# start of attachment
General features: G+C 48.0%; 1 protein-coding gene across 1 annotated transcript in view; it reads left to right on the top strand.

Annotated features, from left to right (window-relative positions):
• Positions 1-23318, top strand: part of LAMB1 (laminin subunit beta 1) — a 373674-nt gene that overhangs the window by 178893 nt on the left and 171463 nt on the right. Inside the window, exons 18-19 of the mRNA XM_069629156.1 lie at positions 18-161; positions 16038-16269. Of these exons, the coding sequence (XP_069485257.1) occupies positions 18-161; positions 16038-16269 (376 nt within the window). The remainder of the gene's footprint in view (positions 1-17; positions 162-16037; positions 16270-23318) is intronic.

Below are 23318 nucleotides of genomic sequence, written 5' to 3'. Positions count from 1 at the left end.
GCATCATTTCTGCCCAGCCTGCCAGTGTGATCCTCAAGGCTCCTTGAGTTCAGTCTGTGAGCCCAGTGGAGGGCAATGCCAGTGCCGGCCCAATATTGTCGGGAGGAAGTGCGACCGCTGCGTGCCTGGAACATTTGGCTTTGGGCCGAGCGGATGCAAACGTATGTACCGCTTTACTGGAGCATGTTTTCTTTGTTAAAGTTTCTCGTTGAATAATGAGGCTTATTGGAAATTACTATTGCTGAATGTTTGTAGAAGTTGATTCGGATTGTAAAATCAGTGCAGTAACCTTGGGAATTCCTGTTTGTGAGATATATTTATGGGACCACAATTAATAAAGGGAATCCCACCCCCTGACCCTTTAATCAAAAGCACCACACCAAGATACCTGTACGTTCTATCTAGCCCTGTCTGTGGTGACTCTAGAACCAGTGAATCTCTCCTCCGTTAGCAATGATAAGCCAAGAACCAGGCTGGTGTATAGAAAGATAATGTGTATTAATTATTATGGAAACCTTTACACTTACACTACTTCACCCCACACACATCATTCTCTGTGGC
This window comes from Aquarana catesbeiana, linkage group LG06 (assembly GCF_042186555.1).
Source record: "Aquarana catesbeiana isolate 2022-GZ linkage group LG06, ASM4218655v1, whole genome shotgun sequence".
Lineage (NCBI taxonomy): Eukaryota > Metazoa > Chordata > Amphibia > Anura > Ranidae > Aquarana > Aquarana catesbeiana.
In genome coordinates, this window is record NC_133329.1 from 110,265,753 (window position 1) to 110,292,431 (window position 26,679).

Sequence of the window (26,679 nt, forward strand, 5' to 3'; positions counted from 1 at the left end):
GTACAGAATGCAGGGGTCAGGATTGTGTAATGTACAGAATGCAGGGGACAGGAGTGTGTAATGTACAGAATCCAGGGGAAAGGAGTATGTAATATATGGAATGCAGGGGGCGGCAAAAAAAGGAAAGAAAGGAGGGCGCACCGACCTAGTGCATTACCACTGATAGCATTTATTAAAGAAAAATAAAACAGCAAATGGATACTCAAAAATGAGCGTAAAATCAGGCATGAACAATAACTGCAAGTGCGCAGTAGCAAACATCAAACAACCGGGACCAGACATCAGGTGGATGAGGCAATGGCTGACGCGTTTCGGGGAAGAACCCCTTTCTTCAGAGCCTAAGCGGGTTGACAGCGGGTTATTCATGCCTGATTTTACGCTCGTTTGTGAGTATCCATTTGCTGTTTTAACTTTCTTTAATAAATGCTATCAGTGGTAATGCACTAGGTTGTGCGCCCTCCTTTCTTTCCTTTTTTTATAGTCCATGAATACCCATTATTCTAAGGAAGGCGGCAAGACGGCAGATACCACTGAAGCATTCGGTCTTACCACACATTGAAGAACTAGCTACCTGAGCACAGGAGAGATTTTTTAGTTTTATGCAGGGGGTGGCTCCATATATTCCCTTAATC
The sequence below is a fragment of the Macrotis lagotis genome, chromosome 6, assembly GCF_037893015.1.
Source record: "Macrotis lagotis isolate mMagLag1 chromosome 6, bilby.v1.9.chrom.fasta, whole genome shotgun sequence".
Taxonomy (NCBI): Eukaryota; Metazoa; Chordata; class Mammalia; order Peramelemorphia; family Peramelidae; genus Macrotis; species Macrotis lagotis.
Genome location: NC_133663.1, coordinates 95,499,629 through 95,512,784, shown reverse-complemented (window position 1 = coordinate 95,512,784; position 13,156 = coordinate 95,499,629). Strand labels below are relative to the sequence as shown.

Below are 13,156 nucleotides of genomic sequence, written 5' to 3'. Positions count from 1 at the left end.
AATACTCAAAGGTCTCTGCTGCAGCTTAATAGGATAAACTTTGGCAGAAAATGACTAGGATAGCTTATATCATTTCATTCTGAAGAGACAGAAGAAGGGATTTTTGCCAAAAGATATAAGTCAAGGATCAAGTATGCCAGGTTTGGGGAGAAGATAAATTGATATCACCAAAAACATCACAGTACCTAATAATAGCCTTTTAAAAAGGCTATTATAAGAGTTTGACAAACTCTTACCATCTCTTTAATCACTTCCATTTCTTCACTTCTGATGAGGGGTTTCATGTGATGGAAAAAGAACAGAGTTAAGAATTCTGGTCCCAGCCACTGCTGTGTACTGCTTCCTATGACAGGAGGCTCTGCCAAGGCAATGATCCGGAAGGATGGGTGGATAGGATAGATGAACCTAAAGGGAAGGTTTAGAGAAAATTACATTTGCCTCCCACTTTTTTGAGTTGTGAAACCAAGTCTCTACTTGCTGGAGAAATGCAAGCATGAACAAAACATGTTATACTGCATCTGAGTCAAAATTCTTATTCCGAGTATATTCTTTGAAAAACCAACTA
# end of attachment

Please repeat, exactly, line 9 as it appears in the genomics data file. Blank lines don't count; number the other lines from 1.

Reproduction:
In genome coordinates, this window is record NC_133329.1 from 110,265,753 (window position 1) to 110,292,431 (window position 26,679).